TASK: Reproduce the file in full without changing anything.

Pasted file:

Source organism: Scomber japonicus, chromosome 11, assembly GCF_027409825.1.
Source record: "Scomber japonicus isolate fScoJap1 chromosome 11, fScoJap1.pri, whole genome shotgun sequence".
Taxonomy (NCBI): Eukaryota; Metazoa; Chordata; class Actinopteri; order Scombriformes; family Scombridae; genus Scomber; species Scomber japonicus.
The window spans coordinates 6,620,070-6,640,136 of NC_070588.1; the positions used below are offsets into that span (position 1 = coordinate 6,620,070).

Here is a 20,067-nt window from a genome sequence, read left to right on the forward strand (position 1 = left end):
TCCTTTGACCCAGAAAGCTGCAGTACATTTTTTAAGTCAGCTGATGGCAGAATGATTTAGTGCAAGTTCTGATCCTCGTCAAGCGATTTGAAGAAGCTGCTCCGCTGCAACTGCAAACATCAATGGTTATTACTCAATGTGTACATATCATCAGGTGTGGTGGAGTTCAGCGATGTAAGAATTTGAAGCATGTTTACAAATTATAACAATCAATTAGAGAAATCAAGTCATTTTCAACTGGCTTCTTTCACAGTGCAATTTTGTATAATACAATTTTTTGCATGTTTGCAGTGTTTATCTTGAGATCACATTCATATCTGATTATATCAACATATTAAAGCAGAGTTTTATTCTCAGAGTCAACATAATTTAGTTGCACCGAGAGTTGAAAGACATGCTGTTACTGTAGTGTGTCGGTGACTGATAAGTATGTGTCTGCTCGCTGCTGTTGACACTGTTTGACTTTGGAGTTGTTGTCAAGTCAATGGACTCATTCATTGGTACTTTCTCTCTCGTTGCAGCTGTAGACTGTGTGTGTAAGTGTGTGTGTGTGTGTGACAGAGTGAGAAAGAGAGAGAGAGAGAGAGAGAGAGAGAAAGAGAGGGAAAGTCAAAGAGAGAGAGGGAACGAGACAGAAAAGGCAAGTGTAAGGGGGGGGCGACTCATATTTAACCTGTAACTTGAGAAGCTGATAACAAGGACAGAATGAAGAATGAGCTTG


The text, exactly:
Source organism: Scomber japonicus, chromosome 11, assembly GCF_027409825.1.
Source record: "Scomber japonicus isolate fScoJap1 chromosome 11, fScoJap1.pri, whole genome shotgun sequence".
Taxonomy (NCBI): Eukaryota; Metazoa; Chordata; class Actinopteri; order Scombriformes; family Scombridae; genus Scomber; species Scomber japonicus.
The window spans coordinates 6,620,070-6,640,136 of NC_070588.1; the positions used below are offsets into that span (position 1 = coordinate 6,620,070).

Here is a 20,067-nt window from a genome sequence, read left to right on the forward strand (position 1 = left end):
TCCTTTGACCCAGAAAGCTGCAGTACATTTTTTAAGTCAGCTGATGGCAGAATGATTTAGTGCAAGTTCTGATCCTCGTCAAGCGATTTGAAGAAGCTGCTCCGCTGCAACTGCAAACATCAATGGTTATTACTCAATGTGTACATATCATCAGGTGTGGTGGAGTTCAGCGATGTAAGAATTTGAAGCATGTTTACAAATTATAACAATCAATTAGAGAAATCAAGTCATTTTCAACTGGCTTCTTTCACAGTGCAATTTTGTATAATACAATTTTTTGCATGTTTGCAGTGTTTATCTTGAGATCACATTCATATCTGATTATATCAACATATTAAAGCAGAGTTTTATTCTCAGAGTCAACATAATTTAGTTGCACCGAGAGTTGAAAGACATGCTGTTACTGTAGTGTGTCGGTGACTGATAAGTATGTGTCTGCTCGCTGCTGTTGACACTGTTTGACTTTGGAGTTGTTGTCAAGTCAATGGACTCATTCATTGGTACTTTCTCTCTCGTTGCAGCTGTAGACTGTGTGTGTAAGTGTGTGTGTGTGTGTGACAGAGTGAGAAAGAGAGAGAGAGAGAGAGAGAGAGAGAAAGAGAGGGAAAGTCAAAGAGAGAGAGGGAACGAGACAGAAAAGGCAAGTGTAAGGGGGGGGCGACTCATATTTAACCTGTAACTTGAGAAGCTGATAACAAGGACAGAATGAAGAATGAGCTTG